When someone responds with painful sarcasm, criticism, or dismissal you can respond with empathy, or with clarity about your intention, need and request. If you're unable to do this, later you can privately write what they said, identify the feelings and needs of both of you, then write possible responses. This can help you remember to stay with your intention and what’s true for you without getting caught in defensiveness or reactivity.
Reacting is deciding what to do based on what someone else does. Responding is deciding what to do based on your own needs and values. When someone isn't responding the way you want, and you want to respond in a way that embodies your values, with warmth and patience, examine your reactions. Ask yourself how you can access compassion and action that contributes to the well-being of all.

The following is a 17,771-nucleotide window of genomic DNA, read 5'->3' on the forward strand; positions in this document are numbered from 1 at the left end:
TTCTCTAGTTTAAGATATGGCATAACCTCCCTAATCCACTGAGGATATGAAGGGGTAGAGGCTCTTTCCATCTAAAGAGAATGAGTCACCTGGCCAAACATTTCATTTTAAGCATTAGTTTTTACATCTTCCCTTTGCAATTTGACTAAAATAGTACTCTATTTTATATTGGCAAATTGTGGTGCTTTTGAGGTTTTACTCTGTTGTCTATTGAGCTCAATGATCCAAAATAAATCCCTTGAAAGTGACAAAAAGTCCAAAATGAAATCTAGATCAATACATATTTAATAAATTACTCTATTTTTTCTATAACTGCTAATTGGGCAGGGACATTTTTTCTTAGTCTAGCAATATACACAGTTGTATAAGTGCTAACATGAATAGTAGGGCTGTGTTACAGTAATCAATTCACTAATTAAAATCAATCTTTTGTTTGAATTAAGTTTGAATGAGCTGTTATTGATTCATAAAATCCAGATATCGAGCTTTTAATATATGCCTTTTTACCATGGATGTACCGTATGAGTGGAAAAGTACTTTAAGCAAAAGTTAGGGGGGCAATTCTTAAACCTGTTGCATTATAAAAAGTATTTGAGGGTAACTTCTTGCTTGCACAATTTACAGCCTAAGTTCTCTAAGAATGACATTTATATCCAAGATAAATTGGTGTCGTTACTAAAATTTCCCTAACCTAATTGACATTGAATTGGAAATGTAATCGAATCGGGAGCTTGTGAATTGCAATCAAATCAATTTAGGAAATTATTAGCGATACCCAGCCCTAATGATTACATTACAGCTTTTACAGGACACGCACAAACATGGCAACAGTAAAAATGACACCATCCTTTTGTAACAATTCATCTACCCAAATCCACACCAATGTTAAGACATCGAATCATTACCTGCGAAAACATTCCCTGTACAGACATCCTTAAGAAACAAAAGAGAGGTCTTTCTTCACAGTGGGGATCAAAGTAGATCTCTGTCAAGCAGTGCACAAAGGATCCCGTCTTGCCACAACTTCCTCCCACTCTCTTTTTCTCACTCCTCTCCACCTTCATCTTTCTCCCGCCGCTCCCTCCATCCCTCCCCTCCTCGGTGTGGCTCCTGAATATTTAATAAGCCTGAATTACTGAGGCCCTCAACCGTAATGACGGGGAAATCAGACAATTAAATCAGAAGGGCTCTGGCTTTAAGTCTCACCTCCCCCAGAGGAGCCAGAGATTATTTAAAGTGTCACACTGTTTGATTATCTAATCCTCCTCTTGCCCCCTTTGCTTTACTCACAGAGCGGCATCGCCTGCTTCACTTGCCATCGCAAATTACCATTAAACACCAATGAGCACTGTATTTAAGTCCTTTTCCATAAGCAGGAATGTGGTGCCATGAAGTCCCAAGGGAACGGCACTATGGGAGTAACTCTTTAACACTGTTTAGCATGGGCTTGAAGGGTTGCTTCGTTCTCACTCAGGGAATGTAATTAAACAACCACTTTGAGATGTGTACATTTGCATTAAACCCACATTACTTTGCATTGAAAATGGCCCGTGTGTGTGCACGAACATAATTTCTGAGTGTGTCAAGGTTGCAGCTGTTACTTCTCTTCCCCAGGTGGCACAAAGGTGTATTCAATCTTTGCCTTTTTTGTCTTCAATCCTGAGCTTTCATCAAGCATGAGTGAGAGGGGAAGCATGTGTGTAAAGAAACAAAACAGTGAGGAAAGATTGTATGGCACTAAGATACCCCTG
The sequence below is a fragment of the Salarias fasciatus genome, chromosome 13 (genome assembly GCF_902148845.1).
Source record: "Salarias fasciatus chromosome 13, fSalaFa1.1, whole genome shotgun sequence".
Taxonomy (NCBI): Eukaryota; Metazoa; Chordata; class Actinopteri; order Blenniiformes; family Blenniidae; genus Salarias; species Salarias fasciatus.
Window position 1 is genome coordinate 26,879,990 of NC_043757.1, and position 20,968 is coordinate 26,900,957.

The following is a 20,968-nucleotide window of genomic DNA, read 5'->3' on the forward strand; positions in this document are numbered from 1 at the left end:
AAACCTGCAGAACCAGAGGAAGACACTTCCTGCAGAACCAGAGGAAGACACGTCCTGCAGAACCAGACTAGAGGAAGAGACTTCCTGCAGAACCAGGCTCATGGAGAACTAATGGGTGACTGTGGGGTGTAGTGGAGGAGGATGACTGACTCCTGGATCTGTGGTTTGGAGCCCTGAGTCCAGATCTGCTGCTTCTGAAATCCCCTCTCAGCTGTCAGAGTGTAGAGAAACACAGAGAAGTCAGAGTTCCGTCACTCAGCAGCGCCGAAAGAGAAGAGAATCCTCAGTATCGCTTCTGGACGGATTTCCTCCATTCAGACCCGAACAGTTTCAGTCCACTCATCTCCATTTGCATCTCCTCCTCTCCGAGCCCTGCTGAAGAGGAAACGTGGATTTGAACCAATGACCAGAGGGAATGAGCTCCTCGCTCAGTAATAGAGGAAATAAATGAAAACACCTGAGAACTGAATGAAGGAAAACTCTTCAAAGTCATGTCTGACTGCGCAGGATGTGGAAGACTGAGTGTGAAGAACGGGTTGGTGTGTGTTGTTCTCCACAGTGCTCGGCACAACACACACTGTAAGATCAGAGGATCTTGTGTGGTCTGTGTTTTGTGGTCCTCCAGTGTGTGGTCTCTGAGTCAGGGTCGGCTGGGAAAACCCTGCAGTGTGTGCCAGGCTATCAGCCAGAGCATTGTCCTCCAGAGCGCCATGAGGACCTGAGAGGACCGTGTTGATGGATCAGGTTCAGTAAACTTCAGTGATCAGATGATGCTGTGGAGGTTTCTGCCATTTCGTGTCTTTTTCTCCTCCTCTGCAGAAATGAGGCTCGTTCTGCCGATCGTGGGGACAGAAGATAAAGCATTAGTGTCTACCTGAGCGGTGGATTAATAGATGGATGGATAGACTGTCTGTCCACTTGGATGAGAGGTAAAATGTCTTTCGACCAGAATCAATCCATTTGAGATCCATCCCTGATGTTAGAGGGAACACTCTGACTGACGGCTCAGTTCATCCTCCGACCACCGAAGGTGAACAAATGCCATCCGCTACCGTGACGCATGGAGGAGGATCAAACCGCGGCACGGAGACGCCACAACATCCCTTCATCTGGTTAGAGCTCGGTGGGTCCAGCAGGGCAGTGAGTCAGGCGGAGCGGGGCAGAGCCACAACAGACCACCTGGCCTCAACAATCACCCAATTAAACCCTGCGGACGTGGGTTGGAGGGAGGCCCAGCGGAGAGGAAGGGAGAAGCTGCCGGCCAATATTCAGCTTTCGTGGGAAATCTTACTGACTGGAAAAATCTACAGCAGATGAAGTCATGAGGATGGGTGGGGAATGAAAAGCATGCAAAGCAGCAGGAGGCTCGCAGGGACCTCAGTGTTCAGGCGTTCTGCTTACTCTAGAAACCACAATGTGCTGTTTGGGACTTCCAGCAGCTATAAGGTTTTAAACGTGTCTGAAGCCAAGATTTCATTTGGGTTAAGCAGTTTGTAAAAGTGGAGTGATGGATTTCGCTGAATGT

When we're judging we're less able to access both what we care about and constructive next actions. Instead, create more internal space and agency starting with connecting to your feelings and needs; then feel your grief or disappointment; followed by getting curious about the other party's needs and context -- and then based on collective needs and the long term effects make requests or take aligned action that works for all.